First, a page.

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Don't Skip the MBA. It Makes You a Better Entrepreneur While an MBA is a big investment of time and money, studying for one also builds the skills you need to make it as an entrepreneur.

By Andrew Lancaster

Opinions expressed by Entrepreneur contributors are their own.

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Business writers such as Martin Hoffmann and Stephen Greer have questioned the value of a Master of Business Administration (MBA) for aspiring entrepreneurs. The suggestion is that an MBA may not give you a large enough payoff in startup world. Entrepreneurs can effectively replace formal management training with rapid on-the-job-learning.

I believe that timing really determines whether you should invest in an MBA program. If you don't have a genius, winning idea just yet, studying for an MBA degree could be exactly what you need to create a platform for success.

When and When Not to Start an MBA

Doing an MBA comes with pressure to make the investment worthwhile. The same goes for a PhD in Economics. That was the qualification I earned before starting my company.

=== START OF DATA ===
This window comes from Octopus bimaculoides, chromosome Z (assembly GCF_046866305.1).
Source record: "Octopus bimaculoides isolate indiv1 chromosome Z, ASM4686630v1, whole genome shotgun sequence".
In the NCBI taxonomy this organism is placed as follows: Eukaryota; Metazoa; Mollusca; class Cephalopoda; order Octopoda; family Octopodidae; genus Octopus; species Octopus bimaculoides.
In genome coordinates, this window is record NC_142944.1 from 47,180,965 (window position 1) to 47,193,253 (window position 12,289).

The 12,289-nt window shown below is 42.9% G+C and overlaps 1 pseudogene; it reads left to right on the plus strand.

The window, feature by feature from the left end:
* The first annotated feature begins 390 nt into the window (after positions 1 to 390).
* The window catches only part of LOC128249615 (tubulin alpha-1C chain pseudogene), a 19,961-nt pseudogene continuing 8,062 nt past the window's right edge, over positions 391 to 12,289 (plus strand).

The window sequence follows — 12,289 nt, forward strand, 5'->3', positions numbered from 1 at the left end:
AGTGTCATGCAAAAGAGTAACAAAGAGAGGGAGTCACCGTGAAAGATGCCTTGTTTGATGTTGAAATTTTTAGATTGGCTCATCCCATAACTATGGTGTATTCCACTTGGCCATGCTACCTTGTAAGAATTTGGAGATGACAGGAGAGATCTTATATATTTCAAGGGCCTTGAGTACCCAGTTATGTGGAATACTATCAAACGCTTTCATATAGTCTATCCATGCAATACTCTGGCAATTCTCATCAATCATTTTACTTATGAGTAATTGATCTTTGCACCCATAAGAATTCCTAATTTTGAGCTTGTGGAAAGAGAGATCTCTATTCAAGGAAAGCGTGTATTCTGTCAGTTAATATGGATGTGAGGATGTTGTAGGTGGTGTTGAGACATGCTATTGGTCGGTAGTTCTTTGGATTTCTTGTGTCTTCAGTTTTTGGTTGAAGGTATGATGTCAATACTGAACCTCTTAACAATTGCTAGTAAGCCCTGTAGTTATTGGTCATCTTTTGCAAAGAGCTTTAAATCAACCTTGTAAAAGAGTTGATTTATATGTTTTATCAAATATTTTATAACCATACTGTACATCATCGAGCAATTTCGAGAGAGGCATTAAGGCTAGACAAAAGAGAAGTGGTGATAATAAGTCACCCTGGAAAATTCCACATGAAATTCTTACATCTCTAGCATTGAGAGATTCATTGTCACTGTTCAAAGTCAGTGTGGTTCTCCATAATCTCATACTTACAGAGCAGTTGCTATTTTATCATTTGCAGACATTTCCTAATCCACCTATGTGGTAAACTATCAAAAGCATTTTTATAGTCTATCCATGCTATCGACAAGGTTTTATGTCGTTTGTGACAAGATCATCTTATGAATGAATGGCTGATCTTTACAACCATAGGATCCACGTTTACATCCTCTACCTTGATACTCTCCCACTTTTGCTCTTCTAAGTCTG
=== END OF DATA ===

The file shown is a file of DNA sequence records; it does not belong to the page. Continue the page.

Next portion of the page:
Unless you have an employer who'll pay for you or a large scholarship, tuition fees are going to set you back financially. In the United States, program fees push well into 6-figures at the top business schools.

There is also the opportunity cost of your time. And this is where timing matters for entrepreneurs.

For a typical MBA candidate who is just looking to climb the corporate ladder, time out for study may not be much of a problem. An MBA can be a welcome career refresher. The qualification also offers an advantage in potentially many future job applications. A solid return on investment can be expected.

For an aspiring entrepreneur, on the other hand, time out to study could be critical time lost. You might otherwise be developing your business venture, and gaining knowledge and insight into your chosen industry. Speed to market can also be make or break in terms of having a viable investment.

If you already have a promising startup, or a brilliant idea for one, it's probably not the moment to start a degree. The opportunity cost is too great.